I have a young family with two small girls at home, which takes up a lot of my time away from the office. I recently built a new home, so if I am not at the park with the kids or helping them ride their bikes, you will find me in the backyard building or gardening. I hope to have all the work done in the not-too-distant future and spend more of my time relaxing and enjoying the fruits of all the hard labor.

People would be surprised to know that …

I doubt I could adequately surprise people with something they don’t know about me. I tend to be very much an open book and willing to talk about pretty much anything and everything. Perhaps one interesting mention would be that I am desperate to pour the perfect cup of coffee. I would be perfectly happy being a full-time barista in another life.

As a passionate Tasmanian, tell us three lesser-known facts of the island state.

  • Tasmania isn't as small as you think. It's about the same size as Ireland or Sri Lanka, and our coastline measures about 4,500kilometers (close to2,800 miles) – that's longer than the combined coastlines of NSW and Victoria.
  • Almost half (42%) of the state is either World Heritage Area, national park, or marine and forest reserve.
  • Many people consider Tassie a wet, cold place, but Hobart, where I live, is Australia's second-driest City behind Adelaide.

What do you enjoy most about being part of #OurJacobs?

The most important thing about being part of Jacobs is the people. In over 15 years here, I have met some wonderful, caring, and amazingly talented people, many of whom I continue to work with, and I have formed lifelong friendships with them. I also enjoy the challenges of my role and being part of the Jacobs family. There are innumerable opportunities to learn and help solve real-world problems every day – it is hard to imagine another company that offers Jacobs' extraordinary scale and depth of opportunity.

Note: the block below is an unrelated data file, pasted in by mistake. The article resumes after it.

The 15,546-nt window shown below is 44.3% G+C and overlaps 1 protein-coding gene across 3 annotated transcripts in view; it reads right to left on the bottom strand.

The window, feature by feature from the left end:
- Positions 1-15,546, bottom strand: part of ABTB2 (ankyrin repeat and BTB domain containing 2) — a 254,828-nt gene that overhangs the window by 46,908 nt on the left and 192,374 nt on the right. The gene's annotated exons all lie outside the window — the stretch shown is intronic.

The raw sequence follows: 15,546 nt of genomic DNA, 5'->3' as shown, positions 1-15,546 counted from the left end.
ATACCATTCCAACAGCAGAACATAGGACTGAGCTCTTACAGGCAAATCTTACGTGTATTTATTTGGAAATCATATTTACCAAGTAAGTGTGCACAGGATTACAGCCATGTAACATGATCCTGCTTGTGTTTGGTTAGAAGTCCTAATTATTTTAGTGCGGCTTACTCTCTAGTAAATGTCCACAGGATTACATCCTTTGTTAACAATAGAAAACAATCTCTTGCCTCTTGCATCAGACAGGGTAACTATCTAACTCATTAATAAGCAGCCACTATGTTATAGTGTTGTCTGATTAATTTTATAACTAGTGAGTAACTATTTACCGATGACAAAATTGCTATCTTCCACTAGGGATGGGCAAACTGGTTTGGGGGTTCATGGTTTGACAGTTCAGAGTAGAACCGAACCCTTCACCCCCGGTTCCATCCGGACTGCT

About the interviewee

Paul Digney

Paul Digney is an experienced surveyor and spatial services consultant who works across the Australia & New Zealand region as Jacobs' Survey Technical Director providing technical advice and support across diverse areas. Paul has over 25 years of experience in the surveying/spatial profession with experiences as a surveyor and project manager, providing specialist consultancy services in 3D laser scanning and associated 3D spatial technologies to the resources, manufacturing, Engineering, and Architectural sectors in Australia and internationally. With the growth of digital engineering and BIM practices within the design sectors, Paul has driven consultancy practices that provide spatial solutions for clients to support their business needs with confidence. Given his relevant experience in both the public and private domain, Paul is a trusted consultant and has developed strong working relationships across various industry sectors. His experience, personality, and communication style enable him to be an effective conduit between clients and technical solutions.